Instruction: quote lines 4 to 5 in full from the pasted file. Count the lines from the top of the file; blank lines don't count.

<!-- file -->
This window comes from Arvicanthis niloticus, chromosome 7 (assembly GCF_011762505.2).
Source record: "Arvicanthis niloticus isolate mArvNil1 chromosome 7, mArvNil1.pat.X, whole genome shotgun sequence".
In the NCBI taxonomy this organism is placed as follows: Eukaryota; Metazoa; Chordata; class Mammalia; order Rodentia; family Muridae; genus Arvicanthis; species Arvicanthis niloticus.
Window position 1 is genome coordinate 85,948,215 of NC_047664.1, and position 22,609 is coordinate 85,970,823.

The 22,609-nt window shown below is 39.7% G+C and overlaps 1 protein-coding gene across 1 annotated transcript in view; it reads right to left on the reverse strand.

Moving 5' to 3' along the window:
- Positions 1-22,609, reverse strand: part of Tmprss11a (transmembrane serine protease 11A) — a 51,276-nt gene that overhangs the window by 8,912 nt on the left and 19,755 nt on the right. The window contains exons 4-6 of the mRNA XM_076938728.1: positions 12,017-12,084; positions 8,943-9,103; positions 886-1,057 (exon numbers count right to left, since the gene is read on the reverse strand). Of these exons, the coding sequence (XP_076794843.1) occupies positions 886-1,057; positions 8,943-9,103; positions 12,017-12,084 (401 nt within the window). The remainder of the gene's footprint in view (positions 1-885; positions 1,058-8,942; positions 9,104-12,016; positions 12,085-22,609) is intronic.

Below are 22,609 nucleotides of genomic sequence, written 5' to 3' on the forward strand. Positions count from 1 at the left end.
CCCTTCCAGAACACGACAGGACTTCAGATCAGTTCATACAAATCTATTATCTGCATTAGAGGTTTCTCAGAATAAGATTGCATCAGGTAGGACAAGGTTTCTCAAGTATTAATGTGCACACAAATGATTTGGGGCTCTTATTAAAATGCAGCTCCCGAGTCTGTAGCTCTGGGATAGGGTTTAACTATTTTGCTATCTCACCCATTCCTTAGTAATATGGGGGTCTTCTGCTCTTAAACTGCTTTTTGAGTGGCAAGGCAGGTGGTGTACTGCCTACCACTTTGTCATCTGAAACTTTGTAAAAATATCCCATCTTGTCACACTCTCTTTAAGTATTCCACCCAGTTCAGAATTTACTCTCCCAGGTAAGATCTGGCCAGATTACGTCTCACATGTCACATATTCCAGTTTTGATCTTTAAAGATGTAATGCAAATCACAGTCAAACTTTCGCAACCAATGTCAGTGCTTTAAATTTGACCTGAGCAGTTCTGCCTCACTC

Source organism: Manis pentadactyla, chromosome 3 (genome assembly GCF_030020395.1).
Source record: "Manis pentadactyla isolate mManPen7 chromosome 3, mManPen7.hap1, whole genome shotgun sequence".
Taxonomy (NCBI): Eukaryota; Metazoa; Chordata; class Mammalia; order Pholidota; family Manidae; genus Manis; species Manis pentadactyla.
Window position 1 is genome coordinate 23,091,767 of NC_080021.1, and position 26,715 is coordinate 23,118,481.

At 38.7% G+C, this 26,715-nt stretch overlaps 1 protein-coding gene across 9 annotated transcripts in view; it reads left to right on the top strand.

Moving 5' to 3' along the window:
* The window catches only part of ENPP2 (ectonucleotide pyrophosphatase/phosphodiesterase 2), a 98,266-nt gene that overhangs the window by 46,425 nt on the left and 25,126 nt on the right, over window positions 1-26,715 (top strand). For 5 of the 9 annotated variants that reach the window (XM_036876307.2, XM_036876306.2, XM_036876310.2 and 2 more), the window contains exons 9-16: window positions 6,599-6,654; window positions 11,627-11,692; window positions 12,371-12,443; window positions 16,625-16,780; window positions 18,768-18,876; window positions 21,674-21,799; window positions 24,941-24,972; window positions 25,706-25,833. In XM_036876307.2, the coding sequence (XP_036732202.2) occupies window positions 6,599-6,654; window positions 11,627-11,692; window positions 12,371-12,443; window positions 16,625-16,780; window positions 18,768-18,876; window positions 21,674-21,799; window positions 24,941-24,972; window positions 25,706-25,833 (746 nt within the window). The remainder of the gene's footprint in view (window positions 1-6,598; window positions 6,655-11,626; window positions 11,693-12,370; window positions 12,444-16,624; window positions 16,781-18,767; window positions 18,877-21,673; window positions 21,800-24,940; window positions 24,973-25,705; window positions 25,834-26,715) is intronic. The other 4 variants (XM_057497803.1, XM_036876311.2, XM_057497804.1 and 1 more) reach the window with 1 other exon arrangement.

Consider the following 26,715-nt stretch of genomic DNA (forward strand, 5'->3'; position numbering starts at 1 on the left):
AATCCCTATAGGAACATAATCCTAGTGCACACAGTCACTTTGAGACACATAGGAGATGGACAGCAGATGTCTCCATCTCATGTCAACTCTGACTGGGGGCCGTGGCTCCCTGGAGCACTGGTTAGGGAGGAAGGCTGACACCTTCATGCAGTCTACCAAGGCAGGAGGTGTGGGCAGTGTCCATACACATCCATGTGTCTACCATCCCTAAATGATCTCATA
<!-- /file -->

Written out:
Window position 1 is genome coordinate 85,948,215 of NC_047664.1, and position 22,609 is coordinate 85,970,823.

The 22,609-nt window shown below is 39.7% G+C and overlaps 1 protein-coding gene across 1 annotated transcript in view; it reads right to left on the reverse strand.